What was the highlight of that first trip?
Camp ground definitely. It was great! With all the fireworks and the police. For me, the raddest part was the wrestling! Super fun!
We’re you the first Mexicans at Mary?
Yes! Daniel Favela, Jorge Vigon, Alejandro “pollo” Romo, Daniel Caro and myself were the first group of Mexicans that skated Maryhill. Also Claudio Uribe (treee) filming everything and Rosy Vega hanging out.
How did it feel to finally have a big international race in your country?
Stoked! I think everybody was happy about having a international IGSA sanctioned race! It was awesome. Everyone had a great party.
What was the highlight of last year?
It was a skate, travel, party for fifer and myself. It is really hard to highlight something. It was a great year!
How did 2013 treat you?
It was a great year! It was a year with very few skateboarding. with the exception of summer. We went to Portland and stayed with our Portland family Chris Eriko and aya. Chris took us to tons of spots like rowena loops road, pdx switchbacks and some skateparks like tigard glenhaven. After that, northwest trip back in Mexico. I didn’t skate that often, I was concentrated more about my photography stuff.
Are you having a fun 2014?
Yes! Although I haven’t skated hills this year. I’m focused on vert ramp and my photography.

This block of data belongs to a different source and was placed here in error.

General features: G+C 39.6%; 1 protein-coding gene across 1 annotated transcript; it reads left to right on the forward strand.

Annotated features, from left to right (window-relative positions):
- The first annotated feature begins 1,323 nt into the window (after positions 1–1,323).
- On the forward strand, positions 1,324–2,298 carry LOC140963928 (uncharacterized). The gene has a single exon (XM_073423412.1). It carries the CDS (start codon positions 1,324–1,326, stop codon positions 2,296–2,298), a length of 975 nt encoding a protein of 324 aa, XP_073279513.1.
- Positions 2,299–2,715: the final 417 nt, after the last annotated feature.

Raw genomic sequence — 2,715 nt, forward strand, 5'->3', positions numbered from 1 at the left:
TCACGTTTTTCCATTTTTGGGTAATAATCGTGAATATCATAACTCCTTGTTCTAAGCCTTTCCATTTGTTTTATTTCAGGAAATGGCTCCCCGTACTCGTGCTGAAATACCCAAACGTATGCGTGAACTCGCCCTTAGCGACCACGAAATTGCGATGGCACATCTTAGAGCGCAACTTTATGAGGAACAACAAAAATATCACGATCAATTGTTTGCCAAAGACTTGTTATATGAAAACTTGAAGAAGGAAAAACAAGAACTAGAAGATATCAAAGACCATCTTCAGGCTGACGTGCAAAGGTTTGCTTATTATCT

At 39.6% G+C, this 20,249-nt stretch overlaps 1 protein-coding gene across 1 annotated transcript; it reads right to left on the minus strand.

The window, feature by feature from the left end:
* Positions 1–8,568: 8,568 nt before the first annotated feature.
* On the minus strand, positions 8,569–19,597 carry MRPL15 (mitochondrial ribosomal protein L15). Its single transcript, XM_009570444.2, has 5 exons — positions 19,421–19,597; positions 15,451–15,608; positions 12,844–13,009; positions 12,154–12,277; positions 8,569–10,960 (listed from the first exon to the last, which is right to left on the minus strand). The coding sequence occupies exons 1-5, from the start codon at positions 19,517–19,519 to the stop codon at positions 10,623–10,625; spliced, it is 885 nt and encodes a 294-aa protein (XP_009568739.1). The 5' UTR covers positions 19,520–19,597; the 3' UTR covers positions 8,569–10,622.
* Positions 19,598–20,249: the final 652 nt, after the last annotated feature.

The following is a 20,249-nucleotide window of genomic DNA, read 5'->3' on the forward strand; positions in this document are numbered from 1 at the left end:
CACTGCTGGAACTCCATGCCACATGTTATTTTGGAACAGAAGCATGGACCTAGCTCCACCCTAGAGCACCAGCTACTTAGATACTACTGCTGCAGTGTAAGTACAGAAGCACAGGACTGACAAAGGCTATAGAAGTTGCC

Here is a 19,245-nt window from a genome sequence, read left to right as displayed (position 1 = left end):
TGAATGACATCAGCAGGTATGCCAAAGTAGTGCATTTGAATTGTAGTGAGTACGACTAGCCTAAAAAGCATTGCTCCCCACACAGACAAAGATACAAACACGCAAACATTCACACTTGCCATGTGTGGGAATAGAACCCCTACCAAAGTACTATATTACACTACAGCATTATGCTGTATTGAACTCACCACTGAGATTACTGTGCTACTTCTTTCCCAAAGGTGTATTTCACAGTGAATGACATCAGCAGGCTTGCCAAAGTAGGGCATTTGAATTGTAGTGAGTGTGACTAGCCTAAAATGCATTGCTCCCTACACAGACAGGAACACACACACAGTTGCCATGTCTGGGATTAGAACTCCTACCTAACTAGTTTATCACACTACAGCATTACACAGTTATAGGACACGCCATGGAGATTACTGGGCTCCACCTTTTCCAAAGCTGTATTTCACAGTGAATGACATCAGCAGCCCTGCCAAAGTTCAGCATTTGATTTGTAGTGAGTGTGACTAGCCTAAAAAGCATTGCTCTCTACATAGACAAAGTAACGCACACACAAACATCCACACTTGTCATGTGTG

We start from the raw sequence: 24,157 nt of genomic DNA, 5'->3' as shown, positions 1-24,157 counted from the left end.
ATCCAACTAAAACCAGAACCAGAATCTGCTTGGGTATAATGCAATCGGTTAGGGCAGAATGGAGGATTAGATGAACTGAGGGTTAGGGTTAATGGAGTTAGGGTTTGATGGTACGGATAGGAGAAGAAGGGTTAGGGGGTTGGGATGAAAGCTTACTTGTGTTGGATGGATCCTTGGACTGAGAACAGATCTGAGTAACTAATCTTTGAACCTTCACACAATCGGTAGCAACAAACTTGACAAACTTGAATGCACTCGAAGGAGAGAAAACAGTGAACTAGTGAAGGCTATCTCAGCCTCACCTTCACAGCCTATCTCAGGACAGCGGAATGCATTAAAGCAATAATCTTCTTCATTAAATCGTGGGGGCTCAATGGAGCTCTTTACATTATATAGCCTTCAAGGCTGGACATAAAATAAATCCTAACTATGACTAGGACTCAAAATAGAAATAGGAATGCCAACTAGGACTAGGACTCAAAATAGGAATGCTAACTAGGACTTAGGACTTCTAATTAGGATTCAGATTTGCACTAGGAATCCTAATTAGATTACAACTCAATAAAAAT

What do you do when you’re not skating?
Hanging out with my family, taking pictures, watching movies. It’s a simple life.
Do you photograph skating?
Yes, a lot! I love to shoot skating, there is something about shooting skateboards that I love. Even if it’s not skateboarding. Most of my work is related to skateboarding. Last year I made a small book with my pictures.
What makes a good skate photograph?
A great skateboarding picture is one that you can relate to, either from the personal pursuit for epicness; a happy moment with your friends or simply the steeze from the rider. Skateboarding photography easily depicts happiness. When you look at a picture where you were skating or a rad picture of skating it makes you smile even if it is a crappy one. Because skateboarding is about happiness and enjoying the moment to the fullest. Photography allows you to relive or live those moments.
Who are your favourite Mexican photographers?
I like the contemporary photography more. Like the style of Gonzalo Morales or Emilio Valdes.
What are your plans for the rest of the year?
Work on my vert ramp skills, keep on doing art and photography projects. Hopefully visit Ayumi and Fifer in Japan, and also go to Portland with my girls.
Pick 3 numbers.
13, 79, 97
13 – what happens when a zombie bites a shark?
79 – which actor would you choose to play you in a movie?
The one that has the ability to sacrifice everything to safe everybody. Like batman, jaja.
93 – do you like fish sticks?
Thank you so much for your time hombre. It’s been a big pleasure having this chat with you. See you one day in Mexico… Or Japan.
Or in the UK. Gracias amigo!
Any last words?